Contrary to popular belief, political parties are not democratic institutions.  They are extraconstitutional instruments of elite control, machines for corralling and pacifying the voters with platitudes.  The appearance of advertising, public relations, and polling has strengthened this aspect of their character.  This has particularly been the nature of the Republican Party, as should be evident to all with the fright and denial that Donald Trump’s insurgent candidacy has created among the elite.  Trump has raised real issues, upsetting the carefully designed principle-less consensus that had previously served to keep the elite in power.

If you doubt this, listen to the long-winded and evasive disquisitions spouted by Ted Cruz and Marco Rubio whenever either is asked specific questions about the immigration crisis.

Democratic mythology has candidates for high office burning the midnight oil, thinking and praying over what is best for America and her people.  We know, although we do not fully admit to ourselves, that they are burning that oil plotting how they may best manipulate their way into the power, profits, and perks of office.  Do they ever give a moment’s thought or care about the people and their welfare?  To representing the public’s thinking except in a mere tactical sense?  (And don’t tell me about Lincoln, the most totally political man who was ever president, before Nixon and Clinton.)

Alexander Hamilton and Thomas Jefferson may well have meditated into the early hours on principles and how best to serve the States United.  That type of thing ended long ago when Martin Van Buren became president without any clear principles and no accomplishments other than party building.  Van Buren had nationalized the operations of Aaron Burr’s Tammany Hall.  The Whigs (Republicans to be) went him one better in the next election (1840).  They lusted after a national banking cartel, a high tariff, and subsidies for business-friendly infrastructure.  They set aside Henry Clay, the leader known for this platform, and nominated an elderly military hero with no ideas.  To sweeten the campaign pot they chose as vice president John Tyler, representing a faction that was opposed to Van Buren for reasons entirely different from those of the party leaders.

There was no platform, just log cabins like the one Harrison supposedly lived in, coonskin caps that he supposedly wore, hard cider that he supposedly drank, and torchlight parades for “Tippecanoe and Tyler Too.”  (“Lincoln, the Rail-Splitter” was a reprise of this 20 years later.)  When the election was won, Clay immediately announced that the result was a mandate for Whig policies, which had barely been mentioned in the campaign before the people.  American politics has never been the same since.  Republican presidential candidates have almost always presented themselves with slogans testifying vaguely to their occupation of the respectable, lightly progressive middle.

Political party elites now control the public agenda and the electoral process, largely through mutually congenial laws.  The U.S. Constitution, however, was deliberately designed to avoid the self-interested strife of parties.  The Electoral College was supposed to be a gathering of wise, experienced, and patriotic men representing their states in the choice of a wise, experienced, and patriotic man to fill the office of chief magistrate for four years.  It was not required or assumed that all the electors of one state would express unanimity.  Indeed, in earlier elections they did not.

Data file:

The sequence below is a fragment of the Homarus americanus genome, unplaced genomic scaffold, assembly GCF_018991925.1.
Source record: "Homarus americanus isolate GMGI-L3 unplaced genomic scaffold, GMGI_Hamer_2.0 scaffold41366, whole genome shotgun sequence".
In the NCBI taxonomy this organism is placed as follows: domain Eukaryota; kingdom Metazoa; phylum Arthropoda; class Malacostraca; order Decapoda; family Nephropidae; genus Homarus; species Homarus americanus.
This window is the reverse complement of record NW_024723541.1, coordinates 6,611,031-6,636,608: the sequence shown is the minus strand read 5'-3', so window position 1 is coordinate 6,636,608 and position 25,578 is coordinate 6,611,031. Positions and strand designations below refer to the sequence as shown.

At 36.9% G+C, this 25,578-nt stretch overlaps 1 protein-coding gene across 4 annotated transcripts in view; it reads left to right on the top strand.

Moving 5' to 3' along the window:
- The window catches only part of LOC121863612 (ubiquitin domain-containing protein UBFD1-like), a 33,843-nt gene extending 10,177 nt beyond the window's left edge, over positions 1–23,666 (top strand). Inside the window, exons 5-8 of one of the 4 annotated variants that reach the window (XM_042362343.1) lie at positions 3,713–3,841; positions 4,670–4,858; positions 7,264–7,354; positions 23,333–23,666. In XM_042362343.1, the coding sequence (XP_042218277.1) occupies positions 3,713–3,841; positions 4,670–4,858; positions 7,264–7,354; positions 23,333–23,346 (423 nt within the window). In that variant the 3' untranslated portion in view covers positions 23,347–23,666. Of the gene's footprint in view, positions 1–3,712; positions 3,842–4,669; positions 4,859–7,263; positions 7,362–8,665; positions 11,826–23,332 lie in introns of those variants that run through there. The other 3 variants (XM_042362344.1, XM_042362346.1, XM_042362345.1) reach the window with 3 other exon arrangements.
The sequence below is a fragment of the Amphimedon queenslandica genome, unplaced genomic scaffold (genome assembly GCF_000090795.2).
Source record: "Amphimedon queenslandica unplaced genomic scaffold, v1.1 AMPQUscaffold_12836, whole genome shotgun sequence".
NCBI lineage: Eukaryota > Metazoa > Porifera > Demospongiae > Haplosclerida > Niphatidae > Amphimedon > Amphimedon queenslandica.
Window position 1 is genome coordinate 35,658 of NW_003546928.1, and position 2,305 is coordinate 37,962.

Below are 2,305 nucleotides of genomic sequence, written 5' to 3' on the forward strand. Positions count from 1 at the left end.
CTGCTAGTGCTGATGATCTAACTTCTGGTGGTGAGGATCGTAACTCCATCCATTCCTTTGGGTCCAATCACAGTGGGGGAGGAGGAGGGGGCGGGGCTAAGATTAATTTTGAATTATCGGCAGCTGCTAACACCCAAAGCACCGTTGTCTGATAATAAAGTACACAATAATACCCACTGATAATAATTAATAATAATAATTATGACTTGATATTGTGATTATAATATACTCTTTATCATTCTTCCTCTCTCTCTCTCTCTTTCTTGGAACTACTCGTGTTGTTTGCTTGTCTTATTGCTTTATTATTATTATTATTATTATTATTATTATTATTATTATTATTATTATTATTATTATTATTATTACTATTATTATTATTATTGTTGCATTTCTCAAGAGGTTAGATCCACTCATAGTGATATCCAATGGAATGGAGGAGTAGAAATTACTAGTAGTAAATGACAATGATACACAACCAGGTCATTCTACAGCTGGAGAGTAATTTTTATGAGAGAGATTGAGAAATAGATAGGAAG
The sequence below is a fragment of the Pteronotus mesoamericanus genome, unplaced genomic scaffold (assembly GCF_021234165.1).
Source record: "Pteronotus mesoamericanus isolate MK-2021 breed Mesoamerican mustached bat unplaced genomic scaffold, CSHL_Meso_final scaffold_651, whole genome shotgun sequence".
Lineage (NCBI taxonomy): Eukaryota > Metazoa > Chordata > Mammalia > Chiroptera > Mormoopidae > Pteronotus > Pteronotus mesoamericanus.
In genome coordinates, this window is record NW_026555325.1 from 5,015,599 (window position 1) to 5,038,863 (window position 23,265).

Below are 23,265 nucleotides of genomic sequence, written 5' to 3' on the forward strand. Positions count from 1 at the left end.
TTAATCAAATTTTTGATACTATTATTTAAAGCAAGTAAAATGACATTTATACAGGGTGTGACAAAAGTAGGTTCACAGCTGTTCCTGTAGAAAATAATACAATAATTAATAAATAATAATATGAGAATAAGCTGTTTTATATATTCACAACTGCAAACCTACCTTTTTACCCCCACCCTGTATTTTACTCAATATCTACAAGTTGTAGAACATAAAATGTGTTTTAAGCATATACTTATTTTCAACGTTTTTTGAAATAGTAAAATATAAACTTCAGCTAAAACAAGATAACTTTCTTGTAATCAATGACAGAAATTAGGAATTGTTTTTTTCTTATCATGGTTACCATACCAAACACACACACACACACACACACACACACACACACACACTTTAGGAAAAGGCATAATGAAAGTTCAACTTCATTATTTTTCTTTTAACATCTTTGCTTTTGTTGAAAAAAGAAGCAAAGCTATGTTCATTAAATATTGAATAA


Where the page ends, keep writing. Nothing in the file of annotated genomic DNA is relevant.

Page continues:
It is now possible to carry California with 50.01 percent of the vote and receive all of California’s electoral votes; or to get them with even less than a majority in a three-way race.  Thus, nearly half of the people are disfranchised in favor of a slate of party hacks chosen to express the will of the state, and office-seeking becomes a matter of mathematical strategy rather than principle.  This is not in the Constitution, though one wonders how many Americans assume that the Democrats and Republicans are established there.  The winner-take-all system is a mandate of law, agreed upon by the two parties to eliminate all influence except their own.

The antidemocratic nature of the parties becomes even more evident when we look at their internal structure, which has changed radically in the last few decades and which nobody except the party managers understands or had any role in creating.  The Democratic nominating conventions are now marked by an affirmative-action arrangement that defies real majority rule.  For the Republicans, who are at present divided among at least three significant candidates, the structural rules of the nominating proceeding become critical.  In the primaries held through March 14, the candidate with the biggest vote, though less than a majority, gets most of a state’s delegates, but in some states the rest are divided among the lower contenders.  This creates a large pool of delegates available for sale and manipulation, especially as they are generally considered free from their pledges after the first ballot.  (In primaries from March 15 on, the winner takes all.)

Where the party elite are united against the most popular candidate, arcane rules of counting may become a vital issue.  Why else talk of a “brokered convention,” meaning nothing else than a pre-emption of the popular will by a self-appointed and self-interested elite?